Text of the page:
Week 7 – East Asia: China

Welcome to East Asia, home to such places as China, The Koreas and Japan, just to name a few.

East Asia is a vast area with different cultures within itself.  There are so many different areas to observe explore. While the area as a whole is known as East Asia, I’m going to be looking specifically at Chine. However, in western culture, people tend to generalize the term Chinese.

“The term Chinese, broadly speaking, can be applied to cultural activity found not only

in the People’s Republic of China and the Republic of China (Taiwan) but also in the self-governing city of Hong Kong and in other places where “Overseas Chinese” comprise important segments of the population.” (Miller, Shahriari pg 182)

Not only is East Asia generalized as “Chinese” but it also contains a fourth of the worlds population. East Asia’s population break down is as follows:

China = 1.38 billion

Koreas = 71 Million

Taiwan  = 23 Million

Japan = 127 Million

Total = 1.56 Billion

“The majority of the Chinese population lives in eastern China.” (Miller, Shahriari pg 182/189)

Art (in all forms: Music, Painting, Theater ect.) has had the ability throughout humanity to influence people decisions or even manipulate peoples emotions. Sometimes that’s the job of the artist, to make their audience feel a certain way. China is no different, however sometimes this power can be corrupted and used for evil, and has been in the past.

“The arts have long been elements of the political process in China. Seeing the arts as far more than mere entertainment, the government has often harnessed music and theater for their ability to influence the thinking and behavior of the general population. Underlying this is a belief that music can have an influence on a person’s ethical character.” (Miller, Shahriari pg 187)

In general, each location in the world, whether it’s America, Australian Aboriginals or China, there is a distinguishable sound of that area, this is defined by the timbre of the instruments, the scales or processes of the culture and even the character of the instruments and the people of the culture. The beauty of music is that there are specific traits that hold all these different cultures together.

Looking at China

In China, there is so much new music coming out that falls under the category of popular and within this concept the potential for traditional Chinese music making it out into the world could be lost.

“Western recording companies have preferred to release instrumental music, giving a skewed impression of the reality in China.” (Miller, Shahriari pg 190)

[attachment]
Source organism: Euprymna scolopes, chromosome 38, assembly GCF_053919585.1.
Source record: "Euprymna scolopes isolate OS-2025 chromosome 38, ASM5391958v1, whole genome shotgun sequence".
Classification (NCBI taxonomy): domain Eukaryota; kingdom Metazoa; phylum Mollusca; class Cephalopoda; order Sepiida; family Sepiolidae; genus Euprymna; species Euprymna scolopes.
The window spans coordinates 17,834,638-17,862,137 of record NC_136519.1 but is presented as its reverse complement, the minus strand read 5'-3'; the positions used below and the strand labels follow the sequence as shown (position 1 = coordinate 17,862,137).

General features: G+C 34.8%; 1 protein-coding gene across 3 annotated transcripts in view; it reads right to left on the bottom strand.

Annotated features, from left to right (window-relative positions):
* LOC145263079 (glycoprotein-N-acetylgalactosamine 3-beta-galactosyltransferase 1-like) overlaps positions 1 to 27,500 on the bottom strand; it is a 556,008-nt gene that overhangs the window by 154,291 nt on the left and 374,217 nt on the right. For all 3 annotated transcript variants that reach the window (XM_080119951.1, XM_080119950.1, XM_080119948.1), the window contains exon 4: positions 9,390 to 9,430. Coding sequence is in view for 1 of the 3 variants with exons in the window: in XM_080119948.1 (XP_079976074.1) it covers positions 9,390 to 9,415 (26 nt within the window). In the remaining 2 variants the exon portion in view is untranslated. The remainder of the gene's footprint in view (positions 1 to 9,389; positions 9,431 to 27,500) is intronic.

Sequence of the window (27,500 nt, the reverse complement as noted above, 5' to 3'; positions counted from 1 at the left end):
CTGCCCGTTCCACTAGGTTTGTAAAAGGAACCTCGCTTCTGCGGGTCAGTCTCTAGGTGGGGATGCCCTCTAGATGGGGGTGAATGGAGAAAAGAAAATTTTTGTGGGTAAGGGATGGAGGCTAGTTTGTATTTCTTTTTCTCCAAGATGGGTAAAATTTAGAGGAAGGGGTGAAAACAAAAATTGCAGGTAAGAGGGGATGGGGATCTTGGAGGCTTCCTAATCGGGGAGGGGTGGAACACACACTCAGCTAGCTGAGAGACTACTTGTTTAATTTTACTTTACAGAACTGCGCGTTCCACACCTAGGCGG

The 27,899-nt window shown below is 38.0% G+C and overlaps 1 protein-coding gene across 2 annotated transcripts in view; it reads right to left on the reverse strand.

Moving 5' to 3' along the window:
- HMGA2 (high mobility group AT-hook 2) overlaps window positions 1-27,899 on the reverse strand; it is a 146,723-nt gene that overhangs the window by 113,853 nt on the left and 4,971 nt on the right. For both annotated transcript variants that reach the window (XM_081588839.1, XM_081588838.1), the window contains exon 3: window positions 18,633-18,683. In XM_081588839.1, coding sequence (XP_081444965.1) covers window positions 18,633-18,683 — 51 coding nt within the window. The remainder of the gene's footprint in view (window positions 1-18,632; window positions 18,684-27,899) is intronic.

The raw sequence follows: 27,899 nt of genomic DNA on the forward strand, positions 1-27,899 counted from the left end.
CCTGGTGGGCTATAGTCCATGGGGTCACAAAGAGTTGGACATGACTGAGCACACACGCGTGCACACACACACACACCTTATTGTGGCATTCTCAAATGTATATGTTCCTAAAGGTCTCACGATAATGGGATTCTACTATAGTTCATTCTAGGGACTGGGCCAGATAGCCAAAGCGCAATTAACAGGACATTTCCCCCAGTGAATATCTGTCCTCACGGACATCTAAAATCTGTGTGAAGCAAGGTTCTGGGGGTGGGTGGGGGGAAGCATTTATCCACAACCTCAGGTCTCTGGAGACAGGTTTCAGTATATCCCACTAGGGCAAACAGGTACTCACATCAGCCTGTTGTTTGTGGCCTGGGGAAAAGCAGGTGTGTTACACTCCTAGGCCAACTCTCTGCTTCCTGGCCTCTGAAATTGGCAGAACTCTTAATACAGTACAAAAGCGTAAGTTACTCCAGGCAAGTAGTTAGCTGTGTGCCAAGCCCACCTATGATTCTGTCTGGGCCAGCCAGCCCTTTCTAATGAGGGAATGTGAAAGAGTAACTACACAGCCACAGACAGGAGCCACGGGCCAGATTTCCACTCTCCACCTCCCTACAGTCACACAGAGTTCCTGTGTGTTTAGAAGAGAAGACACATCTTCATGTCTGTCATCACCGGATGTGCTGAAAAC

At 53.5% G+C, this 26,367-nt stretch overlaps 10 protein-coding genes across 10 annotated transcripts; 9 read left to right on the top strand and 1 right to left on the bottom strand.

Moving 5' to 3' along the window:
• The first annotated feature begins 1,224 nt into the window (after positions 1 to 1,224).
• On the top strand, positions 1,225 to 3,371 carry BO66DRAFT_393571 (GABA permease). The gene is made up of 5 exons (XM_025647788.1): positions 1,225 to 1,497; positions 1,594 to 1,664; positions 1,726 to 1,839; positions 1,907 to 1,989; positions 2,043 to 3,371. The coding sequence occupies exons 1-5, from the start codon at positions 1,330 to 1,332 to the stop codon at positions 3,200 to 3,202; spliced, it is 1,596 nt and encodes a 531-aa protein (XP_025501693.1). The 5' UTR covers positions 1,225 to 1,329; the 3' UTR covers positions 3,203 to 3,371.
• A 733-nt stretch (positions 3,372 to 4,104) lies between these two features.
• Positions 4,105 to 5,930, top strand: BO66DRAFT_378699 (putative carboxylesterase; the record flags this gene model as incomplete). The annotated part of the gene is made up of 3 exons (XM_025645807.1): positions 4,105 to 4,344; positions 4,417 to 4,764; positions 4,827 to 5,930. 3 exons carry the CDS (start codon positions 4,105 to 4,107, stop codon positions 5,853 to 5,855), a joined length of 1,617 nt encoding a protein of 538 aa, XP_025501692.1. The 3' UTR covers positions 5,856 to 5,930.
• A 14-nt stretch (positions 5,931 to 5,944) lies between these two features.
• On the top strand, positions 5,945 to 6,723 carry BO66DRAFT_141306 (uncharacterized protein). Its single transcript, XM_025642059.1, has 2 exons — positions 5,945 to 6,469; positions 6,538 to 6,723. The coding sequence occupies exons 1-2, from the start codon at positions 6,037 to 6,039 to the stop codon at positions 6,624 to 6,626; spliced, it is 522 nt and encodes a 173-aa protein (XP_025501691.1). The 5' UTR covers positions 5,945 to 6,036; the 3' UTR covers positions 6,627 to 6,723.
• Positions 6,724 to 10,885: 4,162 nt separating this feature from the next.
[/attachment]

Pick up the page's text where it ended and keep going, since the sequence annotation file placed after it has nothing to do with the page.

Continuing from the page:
“In China most “traditional” music struggles to survive as best it can, while newly arranged and orchestrated music, considered “improved” and “modernized” by many Chinese officials, is commonly used to represent Chinese music to the outside world.” (Miller, Shahriari pg 189)

Much like the Sachs-Hornbostel Instrument Classification System in which different instruments are defined by the way they are played (Chordophone (Strings)), There is a system that the Chinese use to classify their musical instruments, In order to break down different ensembles accurately and efficiently:

“Traditionally, the Chinese classified musical instruments into eight categories, known collectively as the bayin (or “eight materials”)

1. wood

2. bamboo

3. metal

4. stone

5. clay

6. skin

7. silk

8. gourd.

For the Chinese, the number “8” had a philosophical and aesthetic significance, and a philosophically complete ensemble would necessarily include instruments from all eight categories. Many ensemble types have names that refer to these material categories,…”silk and bamboo” ensemble (sizhu).” (Miller, Shahriari pg 190)


Below I have included a few instruments that I thought were very interesting and common in this culture.

The jinghu                                                                                                                           (京胡; pinyin: jīnghú) is a Chinese bowed string instrument in the huqin family, used primarily in Beijing opera. It is the smallest and highest pitched instrument in the huqin family.

The Erhu                                                                                                                                     (èrhú, [êɻxǔ]) is a two-stringed bowed musical instrument, It is used as a solo instrument as well as in small ensembles and large orchestras. It is the most popular of the huqin family of traditional bowed string instruments used by various ethnic groups of China. A very versatile instrument, the erhu is used in both traditional and contemporary music arrangements, such as in pop, rock, jazz

And finally, this is my favorite…

The Chinese sheng                                                                                                          (Chinese: ; Pinyin shēng) is a mouth-blown free reed instrument consisting of vertical pipes.

Why is this my favorite? Well, it looks like classic Mario sound might as well have been made using this instrument. Take a listen!

Overall, this section of the world is so huge that it would be an incredibly long blog if I tried to highlight all of the areas in detail…that’s what books are for. However, if you really want to discover more about China, check out EarthPops blog she is a yearning Ethnomusicologist and has a comprehensive knowledge of different cultures and their instruments.


Works Cited
“Erhu.” Wikipedia. Wikimedia Foundation, 24 Feb. 2014. Web. 24 Feb. 2014.
“Jinghu (instrument).” Wikipedia. Wikimedia Foundation, 15 Feb. 2014. Web. 24 Feb. 2014.
Miller, Terry E., and Andrew C. . Shahriari. World Music: A Global Journey. New York: Routledge, 2012. Print.
“Sheng (instrument).” Wikipedia. Wikimedia Foundation, 25 Feb. 2014. Web. 24 Feb. 2014.

Week 6 – Southeast Asia: Thailand

Thailand is one of those cultures that truly interests me. Here’s why, their culture (much like Seattle) is underground. In reality, Thailand’s culture is not actually underground, I mean it in a more metaphorical sense.